Five Memorable Faces from the 2002 Olympics

By Rhett Wilkinson (originally published in KSL.com)

SALT LAKE CITY — The 2002 Winter Olympics provided remarkable opportunities for Salt Lake City and the state of Utah while giving the region a facelift in its international image. Five particular faces, however, helped give the city and state such an appearance, whether it was on ice skates or in Rice-Eccles Stadium.

Apolo Anton Ohno

After finally being declared qualified for the race after a controversy in which he was accused of throwing a race so that teammate Shani Davis would qualify for the Games, Ohno found himself involved in on-ice struggles that certainly merited Olympic-sized proportions. After a disqualification in the 500-meter race, he was leading the skaters in the 1,000-meter competition before he and three other skaters all fell in a series of collisions on the final lap. Steven Bradbury, representing Australia, skated past the pile with ease to win the gold medal, becoming the first person from the southern hemisphere to win a gold medal at a Winter Olympics. Ohno scrambled to his feet and crossed the finish line to win silver.

Apolo Anton Ohno

The 1,500-meter race was even more messy on the ice and politically. Ohno won gold, but only after first-place finisher of South Korea’s Kim Dong-Sung was disqualified for blocking Ohno in a rule violation called cross tracking. Despite the disagreement of fourth-place finisher Fabio Carta of Italy and the protest of the South Korean team to the chief official — and later, the International Skating Union, International Olympic Committee and the Court of Arbitration for Sport — the IOC decided not to take action. The CAS determined that there was no provision in the short-track rule book for overturning a judgment by a referee. As a result, thousands of emails protesting the race results crashed the IOC’s email server, while thousands of accusatory letters, many of which contained death threats, were sent to Ohno and the committee. The controversy only fueled Korean anti-American sentiment, expressed over the airwaves and soccer, after U.S. President George Bush had named North Korea as one of three members of the Axis of Evil, upsetting many South Koreans.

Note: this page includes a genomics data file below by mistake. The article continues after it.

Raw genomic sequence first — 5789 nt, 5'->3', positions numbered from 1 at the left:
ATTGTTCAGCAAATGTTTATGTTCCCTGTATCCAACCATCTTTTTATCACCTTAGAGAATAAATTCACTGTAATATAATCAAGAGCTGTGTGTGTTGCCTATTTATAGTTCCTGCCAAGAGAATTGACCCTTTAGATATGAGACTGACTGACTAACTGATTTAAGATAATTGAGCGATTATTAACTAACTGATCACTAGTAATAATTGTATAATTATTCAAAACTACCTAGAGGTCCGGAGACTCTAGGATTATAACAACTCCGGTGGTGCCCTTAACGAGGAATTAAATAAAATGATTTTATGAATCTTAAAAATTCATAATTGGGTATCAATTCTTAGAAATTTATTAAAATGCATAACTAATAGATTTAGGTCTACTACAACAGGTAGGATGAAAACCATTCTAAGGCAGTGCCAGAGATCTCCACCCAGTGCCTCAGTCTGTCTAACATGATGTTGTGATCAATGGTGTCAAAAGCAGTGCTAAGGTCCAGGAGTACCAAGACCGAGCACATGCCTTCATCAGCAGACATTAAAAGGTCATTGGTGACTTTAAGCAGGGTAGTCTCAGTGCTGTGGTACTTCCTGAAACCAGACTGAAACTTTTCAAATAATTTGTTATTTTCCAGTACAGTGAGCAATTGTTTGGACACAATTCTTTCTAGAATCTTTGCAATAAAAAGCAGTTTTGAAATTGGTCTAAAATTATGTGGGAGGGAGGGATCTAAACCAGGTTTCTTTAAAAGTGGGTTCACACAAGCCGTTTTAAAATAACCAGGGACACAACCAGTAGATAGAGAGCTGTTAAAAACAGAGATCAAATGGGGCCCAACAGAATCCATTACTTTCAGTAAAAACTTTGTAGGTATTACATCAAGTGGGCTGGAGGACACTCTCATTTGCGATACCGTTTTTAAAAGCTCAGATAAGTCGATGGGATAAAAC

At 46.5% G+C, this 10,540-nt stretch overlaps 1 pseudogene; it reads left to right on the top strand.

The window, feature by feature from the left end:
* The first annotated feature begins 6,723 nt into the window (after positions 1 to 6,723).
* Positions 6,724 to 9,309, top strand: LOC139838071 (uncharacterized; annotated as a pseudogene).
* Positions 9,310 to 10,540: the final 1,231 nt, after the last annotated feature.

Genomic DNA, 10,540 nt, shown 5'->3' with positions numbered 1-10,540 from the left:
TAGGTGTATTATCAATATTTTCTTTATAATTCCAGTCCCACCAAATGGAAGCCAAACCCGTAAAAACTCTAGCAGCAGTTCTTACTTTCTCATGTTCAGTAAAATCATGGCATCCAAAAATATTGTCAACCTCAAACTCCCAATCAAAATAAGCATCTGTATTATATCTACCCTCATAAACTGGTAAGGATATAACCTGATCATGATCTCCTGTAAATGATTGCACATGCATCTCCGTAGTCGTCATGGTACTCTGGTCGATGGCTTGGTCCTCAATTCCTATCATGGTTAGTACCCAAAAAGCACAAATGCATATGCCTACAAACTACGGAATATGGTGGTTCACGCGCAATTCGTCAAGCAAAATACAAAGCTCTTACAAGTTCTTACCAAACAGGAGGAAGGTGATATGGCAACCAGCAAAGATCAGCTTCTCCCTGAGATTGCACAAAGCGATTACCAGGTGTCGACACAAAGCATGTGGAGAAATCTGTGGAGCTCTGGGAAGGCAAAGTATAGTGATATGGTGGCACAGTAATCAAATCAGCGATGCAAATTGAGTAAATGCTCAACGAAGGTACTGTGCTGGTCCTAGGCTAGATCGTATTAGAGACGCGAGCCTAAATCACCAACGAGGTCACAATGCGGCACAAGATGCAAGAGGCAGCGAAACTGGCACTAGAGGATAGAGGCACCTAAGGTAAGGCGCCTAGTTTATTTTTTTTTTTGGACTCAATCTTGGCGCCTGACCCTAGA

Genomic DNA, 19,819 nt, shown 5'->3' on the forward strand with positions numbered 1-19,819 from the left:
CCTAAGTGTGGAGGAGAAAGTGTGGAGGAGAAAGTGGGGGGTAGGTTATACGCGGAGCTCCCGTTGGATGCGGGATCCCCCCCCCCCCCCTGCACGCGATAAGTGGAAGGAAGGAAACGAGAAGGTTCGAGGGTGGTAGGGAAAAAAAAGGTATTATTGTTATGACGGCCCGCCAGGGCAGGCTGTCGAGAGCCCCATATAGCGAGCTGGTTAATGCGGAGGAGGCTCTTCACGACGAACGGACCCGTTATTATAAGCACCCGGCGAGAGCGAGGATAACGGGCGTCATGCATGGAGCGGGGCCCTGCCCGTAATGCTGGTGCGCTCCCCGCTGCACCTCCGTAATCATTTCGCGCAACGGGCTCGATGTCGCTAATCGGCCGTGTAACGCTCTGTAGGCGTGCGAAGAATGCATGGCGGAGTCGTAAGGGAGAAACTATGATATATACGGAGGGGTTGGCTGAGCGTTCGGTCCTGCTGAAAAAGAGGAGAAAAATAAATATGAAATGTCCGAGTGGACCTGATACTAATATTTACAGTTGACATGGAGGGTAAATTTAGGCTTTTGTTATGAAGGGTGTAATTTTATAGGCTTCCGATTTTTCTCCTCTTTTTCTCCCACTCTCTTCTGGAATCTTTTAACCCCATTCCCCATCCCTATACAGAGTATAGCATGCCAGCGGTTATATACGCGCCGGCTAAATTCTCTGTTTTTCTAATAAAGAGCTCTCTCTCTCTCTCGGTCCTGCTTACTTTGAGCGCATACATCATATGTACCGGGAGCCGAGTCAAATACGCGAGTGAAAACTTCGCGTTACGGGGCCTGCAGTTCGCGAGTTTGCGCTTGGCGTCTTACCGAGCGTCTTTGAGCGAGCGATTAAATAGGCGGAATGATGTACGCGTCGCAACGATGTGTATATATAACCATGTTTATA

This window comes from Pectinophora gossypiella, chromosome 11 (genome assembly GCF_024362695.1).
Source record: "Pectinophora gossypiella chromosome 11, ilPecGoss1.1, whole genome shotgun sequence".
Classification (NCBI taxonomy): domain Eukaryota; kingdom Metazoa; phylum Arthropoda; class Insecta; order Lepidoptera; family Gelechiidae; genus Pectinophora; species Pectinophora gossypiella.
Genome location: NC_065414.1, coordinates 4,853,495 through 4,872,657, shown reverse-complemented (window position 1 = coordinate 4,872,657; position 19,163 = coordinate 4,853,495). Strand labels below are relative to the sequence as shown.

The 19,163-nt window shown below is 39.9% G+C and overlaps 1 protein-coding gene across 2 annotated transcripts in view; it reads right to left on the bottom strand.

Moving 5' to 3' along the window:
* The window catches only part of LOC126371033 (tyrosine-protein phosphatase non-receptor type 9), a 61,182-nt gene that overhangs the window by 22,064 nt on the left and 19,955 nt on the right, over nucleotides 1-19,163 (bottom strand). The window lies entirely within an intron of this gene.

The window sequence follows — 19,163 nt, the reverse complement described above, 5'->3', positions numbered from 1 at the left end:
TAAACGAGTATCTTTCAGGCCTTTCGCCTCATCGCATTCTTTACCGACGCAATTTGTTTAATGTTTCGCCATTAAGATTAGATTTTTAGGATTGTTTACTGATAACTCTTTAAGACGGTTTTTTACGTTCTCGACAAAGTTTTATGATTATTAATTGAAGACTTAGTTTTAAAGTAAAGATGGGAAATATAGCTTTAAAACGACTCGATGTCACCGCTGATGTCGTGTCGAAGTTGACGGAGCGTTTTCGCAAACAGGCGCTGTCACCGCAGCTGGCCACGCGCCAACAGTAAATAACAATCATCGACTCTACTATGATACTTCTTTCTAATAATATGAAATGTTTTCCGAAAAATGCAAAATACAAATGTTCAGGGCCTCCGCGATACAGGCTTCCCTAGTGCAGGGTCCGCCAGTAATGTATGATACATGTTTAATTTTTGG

Sarah Hughes

Since his turn in Salt Lake City, Ohno has won… read the rest of the story on KSL.com.

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